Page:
‘Pillars of Creation’ Captured by James Webb Telescope Are Bigger Than Ever

'Pillars of Creation' Captured by James Webb Telescope Are Bigger Than Ever

The highly anticipated film is as classy as expected. The James Webb Telescope on Wednesday revealed the first view of the ‘pillars of creation’, giant structures of gas and dust with stars forming.

• Read more: Astronomers were fascinated by the never-before-observed brightness of space light

The twinkling of thousands of stars illuminates the whole image, in which these gigantic brown and orange columns stand in the vastness of the universe.

At the end of many of the pillars are intense red areas of rising lava. These are “outflows from stars still in the process of development,” NASA explained in a press release, only a few hundred thousand years old. These “young stars periodically eject supersonic jets that collide with these thick pillar-like clouds of material.”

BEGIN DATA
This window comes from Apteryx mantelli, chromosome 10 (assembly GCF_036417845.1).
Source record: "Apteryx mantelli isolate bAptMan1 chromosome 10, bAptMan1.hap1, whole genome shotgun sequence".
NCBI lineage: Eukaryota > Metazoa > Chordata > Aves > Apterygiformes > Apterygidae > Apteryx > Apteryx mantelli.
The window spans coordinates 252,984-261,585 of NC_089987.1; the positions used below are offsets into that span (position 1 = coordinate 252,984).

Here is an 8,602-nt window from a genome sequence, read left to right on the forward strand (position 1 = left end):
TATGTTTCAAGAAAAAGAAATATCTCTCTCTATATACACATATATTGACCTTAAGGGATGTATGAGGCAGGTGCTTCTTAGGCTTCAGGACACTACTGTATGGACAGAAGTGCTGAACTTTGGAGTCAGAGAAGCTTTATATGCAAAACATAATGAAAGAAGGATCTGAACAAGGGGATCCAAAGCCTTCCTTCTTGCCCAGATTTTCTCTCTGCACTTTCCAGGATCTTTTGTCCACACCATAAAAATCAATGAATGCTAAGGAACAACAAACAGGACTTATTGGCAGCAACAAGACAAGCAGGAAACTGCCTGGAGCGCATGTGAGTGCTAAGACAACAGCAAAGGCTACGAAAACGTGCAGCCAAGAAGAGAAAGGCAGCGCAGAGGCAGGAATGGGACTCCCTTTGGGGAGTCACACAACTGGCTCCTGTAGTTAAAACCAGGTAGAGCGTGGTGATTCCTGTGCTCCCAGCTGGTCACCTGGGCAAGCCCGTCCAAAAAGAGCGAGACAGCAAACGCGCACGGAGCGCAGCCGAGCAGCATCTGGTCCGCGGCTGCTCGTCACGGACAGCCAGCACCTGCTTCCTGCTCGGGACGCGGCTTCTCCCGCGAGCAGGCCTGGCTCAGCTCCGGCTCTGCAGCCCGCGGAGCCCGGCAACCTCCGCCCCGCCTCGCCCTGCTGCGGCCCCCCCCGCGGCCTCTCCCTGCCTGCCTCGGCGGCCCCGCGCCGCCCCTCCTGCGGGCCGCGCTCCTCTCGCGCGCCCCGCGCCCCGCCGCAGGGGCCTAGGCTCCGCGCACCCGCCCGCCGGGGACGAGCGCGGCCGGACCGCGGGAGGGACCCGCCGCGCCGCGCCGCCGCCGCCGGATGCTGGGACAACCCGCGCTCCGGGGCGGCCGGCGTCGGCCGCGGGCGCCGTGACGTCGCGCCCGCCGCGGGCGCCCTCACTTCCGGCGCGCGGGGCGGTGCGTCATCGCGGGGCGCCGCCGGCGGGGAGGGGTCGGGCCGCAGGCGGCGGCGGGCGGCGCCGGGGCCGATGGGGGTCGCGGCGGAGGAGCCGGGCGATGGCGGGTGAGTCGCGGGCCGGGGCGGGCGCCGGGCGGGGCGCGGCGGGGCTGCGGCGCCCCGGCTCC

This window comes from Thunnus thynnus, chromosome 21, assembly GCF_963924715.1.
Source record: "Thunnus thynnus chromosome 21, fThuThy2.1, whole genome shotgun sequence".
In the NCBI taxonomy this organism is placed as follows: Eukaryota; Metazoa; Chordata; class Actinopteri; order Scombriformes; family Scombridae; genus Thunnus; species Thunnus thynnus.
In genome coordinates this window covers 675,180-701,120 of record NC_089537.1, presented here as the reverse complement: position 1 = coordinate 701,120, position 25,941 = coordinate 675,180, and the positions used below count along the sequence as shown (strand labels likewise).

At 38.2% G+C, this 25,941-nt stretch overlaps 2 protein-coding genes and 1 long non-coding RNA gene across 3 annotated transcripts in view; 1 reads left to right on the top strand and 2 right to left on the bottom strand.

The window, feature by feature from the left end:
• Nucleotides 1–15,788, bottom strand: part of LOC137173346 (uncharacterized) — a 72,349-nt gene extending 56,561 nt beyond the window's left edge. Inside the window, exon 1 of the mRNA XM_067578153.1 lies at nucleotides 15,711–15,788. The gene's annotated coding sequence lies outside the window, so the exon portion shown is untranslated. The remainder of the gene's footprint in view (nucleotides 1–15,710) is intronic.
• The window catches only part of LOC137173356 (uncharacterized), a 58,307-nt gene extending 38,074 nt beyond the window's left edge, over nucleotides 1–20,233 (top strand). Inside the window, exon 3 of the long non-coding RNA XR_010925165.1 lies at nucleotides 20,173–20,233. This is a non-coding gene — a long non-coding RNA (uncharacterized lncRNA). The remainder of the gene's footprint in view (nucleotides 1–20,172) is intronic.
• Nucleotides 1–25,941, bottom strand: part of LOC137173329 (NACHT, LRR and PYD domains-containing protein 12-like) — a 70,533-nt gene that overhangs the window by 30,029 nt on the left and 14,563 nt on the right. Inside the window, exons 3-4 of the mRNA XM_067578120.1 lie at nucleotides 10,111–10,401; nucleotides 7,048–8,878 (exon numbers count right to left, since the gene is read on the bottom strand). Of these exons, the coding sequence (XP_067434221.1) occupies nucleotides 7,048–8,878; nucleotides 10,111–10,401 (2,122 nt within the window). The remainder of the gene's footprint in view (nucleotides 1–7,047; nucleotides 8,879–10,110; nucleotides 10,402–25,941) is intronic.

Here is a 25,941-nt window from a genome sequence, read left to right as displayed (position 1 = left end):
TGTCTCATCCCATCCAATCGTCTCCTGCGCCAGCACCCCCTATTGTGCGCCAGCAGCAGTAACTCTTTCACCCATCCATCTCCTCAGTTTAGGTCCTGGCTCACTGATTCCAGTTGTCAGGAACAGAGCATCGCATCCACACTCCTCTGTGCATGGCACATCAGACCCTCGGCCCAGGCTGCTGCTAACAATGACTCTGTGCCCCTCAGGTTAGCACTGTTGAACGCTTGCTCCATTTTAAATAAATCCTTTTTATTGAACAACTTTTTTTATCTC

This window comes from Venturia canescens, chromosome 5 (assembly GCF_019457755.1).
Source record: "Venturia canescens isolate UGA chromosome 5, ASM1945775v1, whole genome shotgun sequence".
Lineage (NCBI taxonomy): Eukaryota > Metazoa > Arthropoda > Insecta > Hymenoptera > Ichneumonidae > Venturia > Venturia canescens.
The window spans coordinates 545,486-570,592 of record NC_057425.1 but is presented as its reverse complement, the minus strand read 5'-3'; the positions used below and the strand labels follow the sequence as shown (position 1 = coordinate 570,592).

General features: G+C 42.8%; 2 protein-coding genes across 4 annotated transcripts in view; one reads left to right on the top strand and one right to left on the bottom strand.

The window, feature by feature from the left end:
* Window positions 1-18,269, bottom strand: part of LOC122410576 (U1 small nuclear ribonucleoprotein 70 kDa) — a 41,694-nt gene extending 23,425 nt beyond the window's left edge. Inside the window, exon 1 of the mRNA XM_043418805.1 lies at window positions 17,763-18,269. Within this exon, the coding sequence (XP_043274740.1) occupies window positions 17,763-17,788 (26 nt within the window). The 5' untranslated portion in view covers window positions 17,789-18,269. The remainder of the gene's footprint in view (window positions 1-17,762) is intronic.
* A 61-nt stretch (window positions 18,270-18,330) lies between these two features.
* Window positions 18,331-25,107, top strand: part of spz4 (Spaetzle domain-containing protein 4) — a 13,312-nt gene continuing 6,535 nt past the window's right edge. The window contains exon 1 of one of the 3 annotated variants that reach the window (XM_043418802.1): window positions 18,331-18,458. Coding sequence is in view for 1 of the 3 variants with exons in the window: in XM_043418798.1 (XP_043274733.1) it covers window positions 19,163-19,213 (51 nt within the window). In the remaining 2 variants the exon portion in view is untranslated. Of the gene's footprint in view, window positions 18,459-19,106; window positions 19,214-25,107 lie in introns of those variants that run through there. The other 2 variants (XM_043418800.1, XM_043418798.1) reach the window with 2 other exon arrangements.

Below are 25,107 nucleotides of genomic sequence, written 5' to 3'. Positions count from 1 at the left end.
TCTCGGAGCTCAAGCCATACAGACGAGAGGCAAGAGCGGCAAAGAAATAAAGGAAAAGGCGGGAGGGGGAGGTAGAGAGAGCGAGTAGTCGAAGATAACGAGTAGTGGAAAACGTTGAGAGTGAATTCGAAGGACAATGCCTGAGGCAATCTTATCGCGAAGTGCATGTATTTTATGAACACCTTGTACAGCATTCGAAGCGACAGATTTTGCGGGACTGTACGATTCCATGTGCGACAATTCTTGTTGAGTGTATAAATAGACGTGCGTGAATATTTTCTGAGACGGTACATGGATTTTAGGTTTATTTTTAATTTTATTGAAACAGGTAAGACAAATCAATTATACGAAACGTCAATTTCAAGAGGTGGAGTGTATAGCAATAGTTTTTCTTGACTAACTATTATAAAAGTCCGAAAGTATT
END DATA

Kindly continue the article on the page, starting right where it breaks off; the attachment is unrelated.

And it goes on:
The “Pillars of Creation” are located 6,500 light-years from Earth in our Milky Way galaxy. Specifically, they are found in the Eagle Nebula.

They were popularized by the Hubble Space Telescope, which took the first snapshot in 1995, followed by a recapitulation in 2014.

But thanks to its infrared capabilities, the James Webb Telescope, launched into space a year ago, is piercing the opacity of the pillars, producing many new stars — brilliant red balls.

James Webb, science program manager at the Space Telescope Science Institute, which operates the telescope from Baltimore, along with Klaus Pontoppitan, tweeted Wednesday that “by popular demand, we had to build the pillars.” “There are many stars!”

“The universe is wonderful!” NASA astrophysicist Amber Strack also chimed in.

The image, about eight light-years across, was taken by the NIRCam instrument, which operates in infrared, a wavelength invisible to the human eye. Thus, the colors of the image are “translated” into visible light.

According to NASA, this new image “will help researchers revise their star formation models, identify a more accurate number of newly formed stars, as well as determine the amount of gas and dust in this region.”

James Webb, whose first color images were released in July, is conducting its observations 1.5 million kilometers from Earth.

One of the main objectives of this $10 billion telescope is to study the life cycle of stars. Another important line of research is the study of exoplanets, i.e. planets outside the solar system.

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